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Former top theater lobbyist and exhibition veteran John Fithian has found his next chapter.
Fithian, who headed up the National Association of Theatre Owners for nearly two decades, announced Wednesday he is launching a new consulting firm alongside two of his longtime lieutenants at NATO, Patrick Corcoran and Jackie Brenneman.
The Fithian Group will be based in Los Angeles, and is being backed financially by the three founding partners. The trio will work with companies from around the world who seek to grow, innovate and invest in the theatrical space by advising clients on strategy, building partnerships, connecting investors and assisting on strategic communications, among other things.
That could include working with clients who want to bring a more diverse range of films directly to theater owners, or are interested in creating a cinematic event (this fall, Taylor Swift famously bypassed the Hollywood studio system when partnering directly with AMC Theatres to bring her Eras Tour concert pic to the the big screen).
It could also mean working with clients who have new technologies that could enhance the theatrical experience, the three partners told The Hollywood Reporter.
“We have spent the last couple of decades helping to guide the cinema industry through the biggest challenges it has faced,” Fithian said. “Now, having survived those challenges, we want to help our industry clients seize opportunities and grow. Digital cinema, the long fight for theatrical exclusivity, the pandemic and Hollywood going all-in on streaming – we got through all that, and now, the major Hollywood labor agreements are another signal that it is the time to build.”
The son of longtime U.S. Rep. Floyd Fithian of Indiana, Fithian began his his career working as an outside counsel (code for lobbyist) for clients including the Major League Baseball Players Association. Ultimately, cinema won him over, and in 1999 he was named president NATO. Fithian exited the post in late April when he was succeeded by Michael P. O’Leary.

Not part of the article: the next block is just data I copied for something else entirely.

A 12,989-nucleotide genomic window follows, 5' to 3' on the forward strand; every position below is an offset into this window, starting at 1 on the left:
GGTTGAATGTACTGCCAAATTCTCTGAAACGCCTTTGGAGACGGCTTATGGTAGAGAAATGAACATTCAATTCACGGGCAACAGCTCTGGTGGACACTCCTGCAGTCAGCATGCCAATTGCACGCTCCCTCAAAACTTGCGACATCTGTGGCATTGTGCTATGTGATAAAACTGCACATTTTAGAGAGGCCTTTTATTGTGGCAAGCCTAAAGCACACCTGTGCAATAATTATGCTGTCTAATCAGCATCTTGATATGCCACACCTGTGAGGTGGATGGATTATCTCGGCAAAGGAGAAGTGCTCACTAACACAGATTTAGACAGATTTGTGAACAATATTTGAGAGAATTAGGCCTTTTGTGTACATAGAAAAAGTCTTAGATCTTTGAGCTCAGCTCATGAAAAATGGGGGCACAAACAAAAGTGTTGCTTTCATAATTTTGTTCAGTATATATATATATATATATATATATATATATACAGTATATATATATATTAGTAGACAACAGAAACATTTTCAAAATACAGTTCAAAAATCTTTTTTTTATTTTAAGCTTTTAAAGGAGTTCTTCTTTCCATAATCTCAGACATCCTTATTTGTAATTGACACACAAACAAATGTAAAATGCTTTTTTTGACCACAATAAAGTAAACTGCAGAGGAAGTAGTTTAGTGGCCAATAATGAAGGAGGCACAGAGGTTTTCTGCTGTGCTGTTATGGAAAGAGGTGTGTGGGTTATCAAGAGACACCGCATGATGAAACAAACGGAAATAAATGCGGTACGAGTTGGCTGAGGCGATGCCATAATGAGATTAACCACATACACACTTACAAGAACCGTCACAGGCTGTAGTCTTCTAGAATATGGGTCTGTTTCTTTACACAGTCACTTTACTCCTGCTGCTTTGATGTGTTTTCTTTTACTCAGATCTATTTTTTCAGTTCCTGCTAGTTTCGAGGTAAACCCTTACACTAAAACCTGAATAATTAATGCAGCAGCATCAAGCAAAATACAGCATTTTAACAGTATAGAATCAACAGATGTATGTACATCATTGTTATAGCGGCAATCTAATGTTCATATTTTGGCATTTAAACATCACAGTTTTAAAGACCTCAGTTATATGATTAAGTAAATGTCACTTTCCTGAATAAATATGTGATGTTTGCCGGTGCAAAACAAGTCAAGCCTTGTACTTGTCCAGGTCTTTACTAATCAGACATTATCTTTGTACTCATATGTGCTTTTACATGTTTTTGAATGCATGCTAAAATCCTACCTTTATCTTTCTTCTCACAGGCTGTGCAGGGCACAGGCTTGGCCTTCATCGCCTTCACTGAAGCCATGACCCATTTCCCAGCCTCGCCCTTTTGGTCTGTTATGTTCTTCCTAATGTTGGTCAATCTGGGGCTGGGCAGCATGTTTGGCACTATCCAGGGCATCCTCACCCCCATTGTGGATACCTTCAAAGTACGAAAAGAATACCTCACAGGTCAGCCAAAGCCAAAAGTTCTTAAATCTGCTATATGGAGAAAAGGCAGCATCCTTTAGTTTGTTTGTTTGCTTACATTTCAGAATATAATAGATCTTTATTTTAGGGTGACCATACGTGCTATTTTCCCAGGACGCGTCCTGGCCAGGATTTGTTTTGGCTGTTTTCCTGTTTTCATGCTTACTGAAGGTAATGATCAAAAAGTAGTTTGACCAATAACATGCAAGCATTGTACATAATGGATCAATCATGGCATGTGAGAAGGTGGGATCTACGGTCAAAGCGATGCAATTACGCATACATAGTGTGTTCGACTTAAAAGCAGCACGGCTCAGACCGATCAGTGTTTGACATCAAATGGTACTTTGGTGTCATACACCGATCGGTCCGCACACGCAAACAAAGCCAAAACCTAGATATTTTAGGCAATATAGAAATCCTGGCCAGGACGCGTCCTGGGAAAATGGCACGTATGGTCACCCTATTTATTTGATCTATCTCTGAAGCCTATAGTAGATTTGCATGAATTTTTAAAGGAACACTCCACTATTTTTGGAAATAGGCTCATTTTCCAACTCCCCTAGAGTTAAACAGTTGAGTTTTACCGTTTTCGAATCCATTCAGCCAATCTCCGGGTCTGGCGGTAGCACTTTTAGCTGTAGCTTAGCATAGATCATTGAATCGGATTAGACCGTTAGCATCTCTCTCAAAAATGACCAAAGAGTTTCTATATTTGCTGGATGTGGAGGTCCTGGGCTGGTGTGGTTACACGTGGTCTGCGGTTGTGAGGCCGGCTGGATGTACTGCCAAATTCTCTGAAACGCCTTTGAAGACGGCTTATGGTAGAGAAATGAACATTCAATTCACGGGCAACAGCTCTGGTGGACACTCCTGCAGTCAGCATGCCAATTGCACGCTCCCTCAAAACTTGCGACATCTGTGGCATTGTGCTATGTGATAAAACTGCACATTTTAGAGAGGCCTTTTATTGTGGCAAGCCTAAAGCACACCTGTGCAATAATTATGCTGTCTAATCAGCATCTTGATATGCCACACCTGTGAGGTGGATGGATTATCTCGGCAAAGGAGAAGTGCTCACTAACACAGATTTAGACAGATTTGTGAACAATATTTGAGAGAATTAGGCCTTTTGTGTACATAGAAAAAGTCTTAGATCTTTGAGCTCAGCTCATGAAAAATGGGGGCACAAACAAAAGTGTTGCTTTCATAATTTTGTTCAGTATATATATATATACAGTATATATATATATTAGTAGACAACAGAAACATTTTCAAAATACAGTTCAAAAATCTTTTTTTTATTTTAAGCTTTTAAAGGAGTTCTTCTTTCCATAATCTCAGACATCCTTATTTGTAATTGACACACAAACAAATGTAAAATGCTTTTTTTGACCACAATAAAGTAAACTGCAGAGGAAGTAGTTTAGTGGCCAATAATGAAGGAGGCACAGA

A shake-up at NATO quickly followed, with Corcoran and Brenneman both departing NATO within weeks of each other. Corcoran served as the org’s longtime vice president and chief communications officer. Brenneman, who was a candidate for Fithian’s post, served as exec vp and general counsel of NATO. She also headed up the Cinema Foundation, a non-profit org affiliated with NATO.
“The way we work has always been about collaboration,” Brenneman said in the joint statement announcing the Fithian Group. “We extend that way of working to how we build value for our clients. In our trade association days, we knew that theater owners needed allies, whether it was other cinema owners around the world, technology companies, the creative community, or distributors, and we worked tirelessly to build those connections. They paid off in times of crisis and we believe we can leverage these partnerships to help our clients grow in times of opportunity.”
Corcoran added, “We have always believed that the cinema industry was essential and strong. Telling that story to the press, the public, and Wall Street has always been a priority for us. What the cinema industry needs is more: more movies, more innovation, more diversity and more investment. We will continue to tell that story on behalf of our clients in the industry.”